House Republicans abruptly end Russian Federation probe in President Trump's favor, enraging Democrats

House Republicans abruptly end Russian Federation probe in President Trump's favor, enraging Democrats

House Republicans abruptly end Russian Federation probe in President Trump's favor, enraging Democrats

Democrats are expected to write their own report, given the list of witnesses they say haven't testified and documents they say haven't been pursued by the majority.

Conaway told reporters that he feels the committee has investigated all avenues it needed to probe, and he argued that the panel would not have been able to obtain the information Democrats were seeking had they gone the route of subpoenaing witnesses or trying to hold them in contempt. That indictment notes that the effort - which it doesn't explicitly connect to the Russian government - included attempts to boost Trump and disparage his rival, Hillary Clinton. He has said he has seen "more than circumstantial evidence" of collusion but has refused to explain what evidence he has seen.

Expect Donald Trump to regularly cite the coming full report from the committee's Republican majority as exoneration, particularly its controversial conclusion that Russian efforts to disrupt the 2016 election were not specifically aimed at helping Mr Trump.

Schiff said evidence was "clear and overwhelming" that US intelligence agencies' assessment was correct that Russian Federation sought to boost Trump, hurt his Democratic rival Hillary Clinton and sow discord.

While the Texas Republican said panel members agreed with conclusion of leading USA intelligence agencies that Russian Federation had interfered with the election - he added that they disagreed "with the narrative that they were trying to help Trump". Were there other people investigators should have spoken with or documents they should have requested?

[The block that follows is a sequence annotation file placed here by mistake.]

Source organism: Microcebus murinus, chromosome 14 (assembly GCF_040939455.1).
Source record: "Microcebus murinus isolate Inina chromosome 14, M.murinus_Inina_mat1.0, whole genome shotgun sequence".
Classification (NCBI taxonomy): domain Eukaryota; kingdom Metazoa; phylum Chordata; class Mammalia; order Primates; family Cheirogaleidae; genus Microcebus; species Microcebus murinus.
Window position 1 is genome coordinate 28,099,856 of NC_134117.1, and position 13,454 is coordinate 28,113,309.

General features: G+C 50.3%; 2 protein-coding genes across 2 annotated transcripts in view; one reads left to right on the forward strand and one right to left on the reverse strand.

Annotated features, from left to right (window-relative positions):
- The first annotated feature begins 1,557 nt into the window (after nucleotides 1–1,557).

According to the outline, the draft report will contain "concurrence with the Intelligence Community Assessment's judgments, except with respect to Putin's supposed preference for candidate Trump".

Schiff said the panel's Democrats would continue aspects of the investigation "with or without the active participation of the majority".

In addition to subpoenas and witnesses, Democrats have long raised issues about looking into Trump's finances, something the committee had not probed. However, he was cleared of any wrongdoing in a December 2017 House ethics probe.

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Further, Republicans cut short the witness interview portion of the investigation - something Schiff only learned of on Monday afternoon.

The president and his advisers have denied from the first they had any role in what intelligence officers call the "active measures" that Russian Federation has been waging against the United States for years.

The House investigation, one of three main congressional probes of Russian Federation and the 2016 investigation, and possible collusion or obstruction of justice by Trump or his aides, has been marred for months by partisan wrangling, including the release of rival Republican and Democratic memos related to the probe.

Last week Republicans hit the brakes hard on the probe, saying it had reached the end of its usefulness and accusing Democrats of dragging it out so it hangs over the upcoming midterm elections. Rep. Mike Conaway, the Republican heading the investigation in the wake of Nunes's quasi-recusal, admitted last week, "I don't have any clue who George Nader is".

Of course, the House Intelligence Committee doesn't have the final say in this matter.

The House Intelligence Committee's chairman, Republican Representative Devin Nunes, recused himself from the investigation previous year amid reports he had a secret meeting at the White House.

"We've talked to everybody we think we need to talk to".

This outcome was completely predictable from the outset, when the committee's chairman, Devin Nunes, snuck off to the White House late at night to produce an explosive but eventually debunked charge that Trump had been the victim of nefarious "unmasking" by Obama officials in 2016. He said the committee was preparing a separate, in-depth analysis of the intelligence community's assessment.

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